Editor’s note 2/10/2021: The original version of this article included language that was insensitive toward Jewish food traditions and does not align with our brand’s standards. As part of our Archive Repair Project, we have edited the headline, dek, and content to better convey the history of Purim and the goals of this particular recipe. We apologize for the previous version’s flippant tone and stereotypical characterizations of Jewish culture.
Hamantaschen are a triangle-shaped cookie made during the Jewish festival of Purim, a holiday that commemorates Esther’s victory over Haman and his plot to destroy the Jewish people. Hamantaschen are shaped to resemble Haman’s 3-cornered hat and traditionally stuffed with sweet fillings made of poppy seeds, dried fruits, or fruit preserves (among others). Sounds tasty, right? But achieving the right balance is not always easy to pull off.
So I set out to create a cookie that hit all the right notes: The cookie itself would be a pleasure to eat, whether or not you encountered filling in each bite. And the fillings themselves would be were after baking, but not too sweet. Here’s how to nail it:
Fun, fun, fun.
The Associated Press explains how this sinister/boring Archive Repair Project is actually wonderful:
With a new Black editor in chief and ambitious promises to do better, a little corner of the Conde Nast universe is taking on racial and cultural injustice one recipe at a time.
Since July, the small staff at Epicurious, a resource site for home cooks, has been scouring 55 years’ worth of recipes from a variety of Conde Nast magazines in search of objectionable titles, ingredient lists and stories told through a white American lens.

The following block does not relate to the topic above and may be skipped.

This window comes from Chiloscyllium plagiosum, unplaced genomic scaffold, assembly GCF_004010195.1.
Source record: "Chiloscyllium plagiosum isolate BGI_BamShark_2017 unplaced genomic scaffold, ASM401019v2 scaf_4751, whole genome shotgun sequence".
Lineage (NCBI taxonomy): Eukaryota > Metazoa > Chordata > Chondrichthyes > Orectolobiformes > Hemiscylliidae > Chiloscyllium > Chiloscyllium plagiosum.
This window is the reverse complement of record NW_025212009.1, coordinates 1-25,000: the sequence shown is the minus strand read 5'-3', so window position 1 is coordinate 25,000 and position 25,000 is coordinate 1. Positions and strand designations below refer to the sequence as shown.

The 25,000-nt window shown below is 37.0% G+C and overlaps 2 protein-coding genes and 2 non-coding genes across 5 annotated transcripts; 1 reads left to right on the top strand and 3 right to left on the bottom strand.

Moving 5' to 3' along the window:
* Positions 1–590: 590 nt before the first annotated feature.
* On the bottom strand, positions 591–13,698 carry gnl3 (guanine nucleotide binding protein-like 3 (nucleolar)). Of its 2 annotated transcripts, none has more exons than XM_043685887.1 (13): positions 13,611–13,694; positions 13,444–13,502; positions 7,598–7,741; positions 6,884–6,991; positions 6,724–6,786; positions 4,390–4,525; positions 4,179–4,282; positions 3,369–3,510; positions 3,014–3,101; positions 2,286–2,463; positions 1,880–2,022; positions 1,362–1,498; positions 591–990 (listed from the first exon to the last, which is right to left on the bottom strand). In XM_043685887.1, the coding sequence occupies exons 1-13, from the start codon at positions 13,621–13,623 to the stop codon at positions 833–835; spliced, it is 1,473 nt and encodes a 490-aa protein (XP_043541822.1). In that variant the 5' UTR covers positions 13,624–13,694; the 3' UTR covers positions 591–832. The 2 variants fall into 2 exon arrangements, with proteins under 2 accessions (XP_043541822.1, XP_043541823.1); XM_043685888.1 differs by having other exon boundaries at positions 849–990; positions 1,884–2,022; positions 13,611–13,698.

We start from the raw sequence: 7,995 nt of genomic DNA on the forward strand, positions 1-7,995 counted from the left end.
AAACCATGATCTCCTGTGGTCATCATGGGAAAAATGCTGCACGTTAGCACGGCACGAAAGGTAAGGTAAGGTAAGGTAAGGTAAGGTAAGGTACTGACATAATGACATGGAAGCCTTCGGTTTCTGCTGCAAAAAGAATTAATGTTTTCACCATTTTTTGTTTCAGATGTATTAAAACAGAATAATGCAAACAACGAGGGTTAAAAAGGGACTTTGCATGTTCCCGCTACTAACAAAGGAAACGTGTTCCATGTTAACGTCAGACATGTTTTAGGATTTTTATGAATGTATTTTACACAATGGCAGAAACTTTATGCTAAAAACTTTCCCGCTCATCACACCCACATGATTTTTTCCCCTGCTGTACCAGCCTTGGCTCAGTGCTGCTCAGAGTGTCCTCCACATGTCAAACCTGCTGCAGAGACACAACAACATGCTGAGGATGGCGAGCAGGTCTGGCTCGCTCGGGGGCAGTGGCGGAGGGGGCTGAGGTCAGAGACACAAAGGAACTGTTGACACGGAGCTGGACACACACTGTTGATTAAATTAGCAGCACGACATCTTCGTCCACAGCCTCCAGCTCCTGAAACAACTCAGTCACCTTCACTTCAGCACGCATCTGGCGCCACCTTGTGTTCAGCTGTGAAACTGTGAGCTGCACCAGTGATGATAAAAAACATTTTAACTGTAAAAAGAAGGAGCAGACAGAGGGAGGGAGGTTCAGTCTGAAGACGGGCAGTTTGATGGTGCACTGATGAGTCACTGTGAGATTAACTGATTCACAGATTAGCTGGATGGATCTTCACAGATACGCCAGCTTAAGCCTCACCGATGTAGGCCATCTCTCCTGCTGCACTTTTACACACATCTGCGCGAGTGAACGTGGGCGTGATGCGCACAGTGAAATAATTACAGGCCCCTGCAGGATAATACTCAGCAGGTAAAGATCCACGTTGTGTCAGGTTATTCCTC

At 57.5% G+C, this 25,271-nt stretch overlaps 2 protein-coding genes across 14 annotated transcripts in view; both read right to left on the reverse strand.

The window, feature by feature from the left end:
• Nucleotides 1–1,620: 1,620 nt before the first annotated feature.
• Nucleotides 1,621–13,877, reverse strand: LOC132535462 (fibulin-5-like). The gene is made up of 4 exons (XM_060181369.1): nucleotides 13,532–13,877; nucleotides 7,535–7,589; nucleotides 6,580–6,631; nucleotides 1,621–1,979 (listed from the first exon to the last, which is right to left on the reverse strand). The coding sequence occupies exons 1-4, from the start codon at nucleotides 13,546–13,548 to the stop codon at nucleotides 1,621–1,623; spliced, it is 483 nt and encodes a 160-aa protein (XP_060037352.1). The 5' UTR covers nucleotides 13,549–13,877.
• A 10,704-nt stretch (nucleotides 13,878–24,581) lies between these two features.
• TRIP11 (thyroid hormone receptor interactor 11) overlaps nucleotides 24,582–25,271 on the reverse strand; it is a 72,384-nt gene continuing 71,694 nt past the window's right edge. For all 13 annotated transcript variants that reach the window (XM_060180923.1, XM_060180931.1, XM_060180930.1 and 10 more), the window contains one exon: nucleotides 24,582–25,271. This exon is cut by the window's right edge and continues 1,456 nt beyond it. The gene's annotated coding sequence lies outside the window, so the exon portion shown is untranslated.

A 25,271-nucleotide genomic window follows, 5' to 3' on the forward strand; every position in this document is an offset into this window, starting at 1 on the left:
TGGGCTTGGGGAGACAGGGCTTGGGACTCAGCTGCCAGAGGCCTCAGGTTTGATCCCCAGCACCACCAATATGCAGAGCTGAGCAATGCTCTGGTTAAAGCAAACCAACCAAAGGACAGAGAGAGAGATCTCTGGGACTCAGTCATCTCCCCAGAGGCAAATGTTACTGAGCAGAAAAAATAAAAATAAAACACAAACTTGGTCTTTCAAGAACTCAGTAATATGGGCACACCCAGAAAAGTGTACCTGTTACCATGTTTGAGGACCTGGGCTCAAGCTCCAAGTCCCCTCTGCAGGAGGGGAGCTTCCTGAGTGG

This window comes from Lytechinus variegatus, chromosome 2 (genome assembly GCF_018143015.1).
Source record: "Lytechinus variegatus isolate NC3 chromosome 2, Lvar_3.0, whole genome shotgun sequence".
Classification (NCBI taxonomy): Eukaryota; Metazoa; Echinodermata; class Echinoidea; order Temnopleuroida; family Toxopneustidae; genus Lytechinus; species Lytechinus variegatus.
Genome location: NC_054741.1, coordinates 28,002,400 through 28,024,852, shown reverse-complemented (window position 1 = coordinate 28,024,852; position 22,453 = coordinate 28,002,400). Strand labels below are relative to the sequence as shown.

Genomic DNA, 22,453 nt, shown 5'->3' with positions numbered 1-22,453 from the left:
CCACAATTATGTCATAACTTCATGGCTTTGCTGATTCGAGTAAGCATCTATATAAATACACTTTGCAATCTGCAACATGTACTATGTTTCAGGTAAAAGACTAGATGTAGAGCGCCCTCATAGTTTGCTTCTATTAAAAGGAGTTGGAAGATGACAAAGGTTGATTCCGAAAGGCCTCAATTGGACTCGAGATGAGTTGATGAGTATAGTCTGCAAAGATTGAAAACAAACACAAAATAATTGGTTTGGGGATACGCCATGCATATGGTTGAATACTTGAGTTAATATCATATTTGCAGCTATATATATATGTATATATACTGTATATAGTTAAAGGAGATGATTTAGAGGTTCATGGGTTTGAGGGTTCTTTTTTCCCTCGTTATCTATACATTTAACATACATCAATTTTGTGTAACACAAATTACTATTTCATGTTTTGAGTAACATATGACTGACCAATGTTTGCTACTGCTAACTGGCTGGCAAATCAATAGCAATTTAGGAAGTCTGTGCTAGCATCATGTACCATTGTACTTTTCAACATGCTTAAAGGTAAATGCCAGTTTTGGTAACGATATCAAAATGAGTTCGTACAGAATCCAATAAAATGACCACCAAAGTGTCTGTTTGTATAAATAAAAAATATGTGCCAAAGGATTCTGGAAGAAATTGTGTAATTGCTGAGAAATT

“It came after Black Lives Matter, after a lot of consciousness-raising among the editors and staff,” said David Tamarkin, the white digital director for Epicurious. “It came out of conversations that we had about how we can do better, where are we failing and where have our predecessors failed?”
Called the Archive Repair Project, the work is also an outgrowth of complaints and controversies at Conde Nast. But it’s just one effort on a full plate of initiatives, said Sonia Chopra, who’s been executive editor of Bon Appetit and Epicurious for about four months, working under the new editor in chief, Dawn Davis.
In all, the 25-year-old site (with a staff of 10) is a repository of a massive 35,000 recipes from Bon Appetit, Gourmet, Self, House & Garden and Epicurious itself. They stretch back to 1965. …
Epicurious and Bon Appetit have been at the center of accusations that also plague others in the food world: undervaluing staffers of color, perpetuating structural racism, racial and gender discrimination, and more. Some of those issues led several Bon Appetit employees to leave earlier this year after Editor-in-Chief Adam Rapoport resigned over a 2004 Halloween “brownface” photo and amid allegations of racial discrimination. …